This book could become an asset for preteens and teens who are struggling to develop their own views. Parents, grandparents, and teachers might find this book a good way to open family discussions.

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TOO GOOD TO LOSE

Lola’s Fuzzy Snuggly Blanket

Written by S.D. Dillard

Many children like Lola have a warm, fuzzy blanket that they see as a comforting friend. Lola has grown beyond the toddler and preschool years, but she continues to take her blanket everywhere she goes. One day her father asks her to leave the blanket at home when they are going out to a restaurant.

When the family return home, Lola’s blanket cannot be found. Lola is extremely upset. The next day, while cleaning, Lola’s mom finds the blanket. Lola goes back to sleeping with her blanket.

I can sympathize with Lola. One of my children was very attached to her blanket. While the premise of the story is a good one, it seems strange that Lola would be comfortable bringing her blanket to school. I think it would have been better for Lola’s dad to discuss the situation rather than tell her to leave the blanket home and then hide it. Parents and teachers might want to use this book to discuss the subject of separation anxiety, particularly with preschool and kindergarten children.

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LEVELING THE PLAYING FIELD

P.I.N.K. BACKPACK GENDER EQUALITY SERIES BOOK 1

Written by Trish Allison

 

P.I.N.K. stands for persistence, intelligence, necessary and kind. The author writes this book as a guide for parents to help daughters become aware of and respond to gender equality bias. She provides suggestions as to how to approach the topic. Parents will need to modify these suggestions depending on the age and individual personality of their child.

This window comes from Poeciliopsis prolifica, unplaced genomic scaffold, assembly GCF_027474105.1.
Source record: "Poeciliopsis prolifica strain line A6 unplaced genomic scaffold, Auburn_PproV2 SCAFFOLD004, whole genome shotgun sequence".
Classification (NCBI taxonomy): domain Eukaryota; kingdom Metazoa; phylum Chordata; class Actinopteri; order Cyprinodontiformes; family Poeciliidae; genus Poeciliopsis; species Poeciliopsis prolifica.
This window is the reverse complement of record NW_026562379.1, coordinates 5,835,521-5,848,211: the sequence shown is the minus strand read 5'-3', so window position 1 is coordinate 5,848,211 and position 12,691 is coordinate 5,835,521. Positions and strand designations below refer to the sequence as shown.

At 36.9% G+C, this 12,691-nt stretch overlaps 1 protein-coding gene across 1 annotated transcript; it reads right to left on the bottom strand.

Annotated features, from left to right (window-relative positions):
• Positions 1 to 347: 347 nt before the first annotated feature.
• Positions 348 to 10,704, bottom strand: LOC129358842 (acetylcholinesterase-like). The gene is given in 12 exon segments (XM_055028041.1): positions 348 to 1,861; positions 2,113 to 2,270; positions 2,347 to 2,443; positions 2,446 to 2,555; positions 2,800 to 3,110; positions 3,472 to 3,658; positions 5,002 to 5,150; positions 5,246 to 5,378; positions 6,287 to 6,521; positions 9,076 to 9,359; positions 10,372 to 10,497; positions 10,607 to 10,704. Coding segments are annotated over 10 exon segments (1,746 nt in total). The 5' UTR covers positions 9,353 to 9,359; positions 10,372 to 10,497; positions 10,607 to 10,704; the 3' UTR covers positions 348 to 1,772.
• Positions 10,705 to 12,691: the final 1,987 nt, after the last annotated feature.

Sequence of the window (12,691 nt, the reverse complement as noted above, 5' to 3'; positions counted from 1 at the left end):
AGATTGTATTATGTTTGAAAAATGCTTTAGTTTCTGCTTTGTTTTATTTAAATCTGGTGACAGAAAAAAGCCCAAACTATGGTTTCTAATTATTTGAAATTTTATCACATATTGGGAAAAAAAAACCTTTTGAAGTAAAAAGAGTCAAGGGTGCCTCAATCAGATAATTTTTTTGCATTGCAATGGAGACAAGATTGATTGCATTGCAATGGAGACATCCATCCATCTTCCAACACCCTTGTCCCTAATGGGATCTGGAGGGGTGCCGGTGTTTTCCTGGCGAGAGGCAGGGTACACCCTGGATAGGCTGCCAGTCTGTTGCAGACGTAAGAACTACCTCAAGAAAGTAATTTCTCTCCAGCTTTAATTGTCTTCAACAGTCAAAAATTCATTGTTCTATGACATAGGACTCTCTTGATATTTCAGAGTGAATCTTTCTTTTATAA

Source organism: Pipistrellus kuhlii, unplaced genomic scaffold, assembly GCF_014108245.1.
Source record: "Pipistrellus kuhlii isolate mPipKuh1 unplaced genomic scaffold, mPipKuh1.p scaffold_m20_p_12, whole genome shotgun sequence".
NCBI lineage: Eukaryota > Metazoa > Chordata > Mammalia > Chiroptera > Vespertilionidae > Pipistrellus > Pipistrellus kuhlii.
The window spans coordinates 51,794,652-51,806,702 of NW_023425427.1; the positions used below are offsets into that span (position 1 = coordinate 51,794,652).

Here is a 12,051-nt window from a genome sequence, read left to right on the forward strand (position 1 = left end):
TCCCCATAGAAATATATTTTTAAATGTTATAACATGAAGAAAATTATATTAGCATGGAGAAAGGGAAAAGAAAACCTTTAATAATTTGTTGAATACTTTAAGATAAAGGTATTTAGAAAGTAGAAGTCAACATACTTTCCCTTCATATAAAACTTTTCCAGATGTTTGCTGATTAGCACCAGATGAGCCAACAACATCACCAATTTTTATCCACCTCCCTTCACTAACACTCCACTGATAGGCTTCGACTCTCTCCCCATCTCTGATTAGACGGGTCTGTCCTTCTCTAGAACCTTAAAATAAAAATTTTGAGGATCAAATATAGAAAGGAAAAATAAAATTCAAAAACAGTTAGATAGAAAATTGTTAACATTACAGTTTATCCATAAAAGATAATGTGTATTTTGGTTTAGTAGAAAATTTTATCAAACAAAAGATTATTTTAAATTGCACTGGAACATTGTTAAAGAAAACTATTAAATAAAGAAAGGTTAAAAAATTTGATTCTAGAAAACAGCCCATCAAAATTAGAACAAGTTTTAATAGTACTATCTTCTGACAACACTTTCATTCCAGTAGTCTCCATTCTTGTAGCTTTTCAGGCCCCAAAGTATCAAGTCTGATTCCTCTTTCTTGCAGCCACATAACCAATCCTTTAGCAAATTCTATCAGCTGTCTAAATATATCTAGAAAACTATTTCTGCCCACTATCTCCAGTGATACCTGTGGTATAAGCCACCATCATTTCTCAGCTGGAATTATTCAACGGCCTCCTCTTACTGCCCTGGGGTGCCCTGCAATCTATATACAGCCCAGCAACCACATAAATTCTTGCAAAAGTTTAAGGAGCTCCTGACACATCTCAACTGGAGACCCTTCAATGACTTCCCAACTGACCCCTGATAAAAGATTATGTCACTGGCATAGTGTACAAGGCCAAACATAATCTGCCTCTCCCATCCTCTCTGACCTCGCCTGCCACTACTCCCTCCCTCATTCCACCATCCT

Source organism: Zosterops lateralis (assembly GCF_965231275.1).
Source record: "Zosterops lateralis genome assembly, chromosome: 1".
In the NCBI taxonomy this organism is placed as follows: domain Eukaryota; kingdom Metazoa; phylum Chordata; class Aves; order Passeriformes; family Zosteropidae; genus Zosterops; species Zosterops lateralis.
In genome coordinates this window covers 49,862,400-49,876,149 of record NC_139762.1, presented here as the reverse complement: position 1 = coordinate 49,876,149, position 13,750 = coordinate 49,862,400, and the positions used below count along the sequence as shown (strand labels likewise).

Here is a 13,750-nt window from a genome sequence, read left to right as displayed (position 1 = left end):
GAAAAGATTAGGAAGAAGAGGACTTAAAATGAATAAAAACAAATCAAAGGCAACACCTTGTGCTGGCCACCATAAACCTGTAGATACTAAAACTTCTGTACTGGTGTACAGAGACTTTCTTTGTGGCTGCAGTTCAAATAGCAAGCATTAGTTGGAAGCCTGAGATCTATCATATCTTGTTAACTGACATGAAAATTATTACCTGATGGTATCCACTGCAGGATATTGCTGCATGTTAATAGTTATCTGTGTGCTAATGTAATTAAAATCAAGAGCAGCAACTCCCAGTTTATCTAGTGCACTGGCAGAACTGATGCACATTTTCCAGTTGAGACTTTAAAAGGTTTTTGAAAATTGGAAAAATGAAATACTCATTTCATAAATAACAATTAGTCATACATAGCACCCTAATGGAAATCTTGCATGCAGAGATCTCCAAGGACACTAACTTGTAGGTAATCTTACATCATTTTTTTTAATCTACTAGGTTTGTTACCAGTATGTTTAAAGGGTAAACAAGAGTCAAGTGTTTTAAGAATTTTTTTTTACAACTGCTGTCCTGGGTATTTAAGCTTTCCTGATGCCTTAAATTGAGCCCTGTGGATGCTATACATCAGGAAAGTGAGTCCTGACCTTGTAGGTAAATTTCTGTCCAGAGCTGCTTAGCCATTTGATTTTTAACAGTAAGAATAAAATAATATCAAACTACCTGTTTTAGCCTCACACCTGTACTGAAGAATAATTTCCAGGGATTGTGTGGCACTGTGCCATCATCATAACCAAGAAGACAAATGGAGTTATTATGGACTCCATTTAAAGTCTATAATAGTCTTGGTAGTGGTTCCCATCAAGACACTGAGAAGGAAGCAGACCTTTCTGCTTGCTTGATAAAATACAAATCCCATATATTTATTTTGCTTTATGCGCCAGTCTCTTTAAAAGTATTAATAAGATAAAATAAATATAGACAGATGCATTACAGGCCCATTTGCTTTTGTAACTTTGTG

Topics discussed include how to navigate online, how to discover appropriate STEM models, how to minimize stress and become successful in science projects, how to create a STEM friendly environment for your daughter at home, how to develop and sustain interest in STEM during the tween and teen years, how to make your daughter comfortable in social settings that empower girls, and how to create a gender bias-free environment in your own household.

This book could become a valuable resource for parents who want to encourage positive self-image and self-confidence in their daughters to succeed in any type of role or career situation.

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A HANDBOOK FOR SPECIAL CHILDREN AND THEIR PARENTS

Roadmap to Navigating Your Child’s Disability
Written by Chrissie Kahan
Illustrated by Blueberry Illustrations

I would heartily recommend this book for parents and educators who are interested in navigating the tricky world of special education. For parents who suspect that something is just not right, this book provides an introduction to the types of disabilities and treatments available. Teachers who have not been trained in the field of special education need a basic understanding of the problems and resources available to treat them.

This book is divided into three sections. The first part explores the endless jargon employed in the educational testing, developing the plan, and implementing the Individual Educational Plan that each diagnosed child is entitled to have. This is a very scary and confusing process for parents. In the second section, the author explains who are the members of the team, how long the process takes, and how a parent can successfully advocate for their child. The third section is an alphabetical listing of the most common disabilities found in children, accommodations available within the school, reference links to resources, and how to reinforce what is taught in the school setting right in the home.

The world of special education is often written in legal language fraught with difficulty to understand. The way an IEP is developed and implemented varies greatly from state to state and school district. This book gives parents and teachers a good introduction and provides a readable reference source. As an educator with forty years of experience in general and special education, I would highly recommend this handbook to those about to become familiar with the special education world.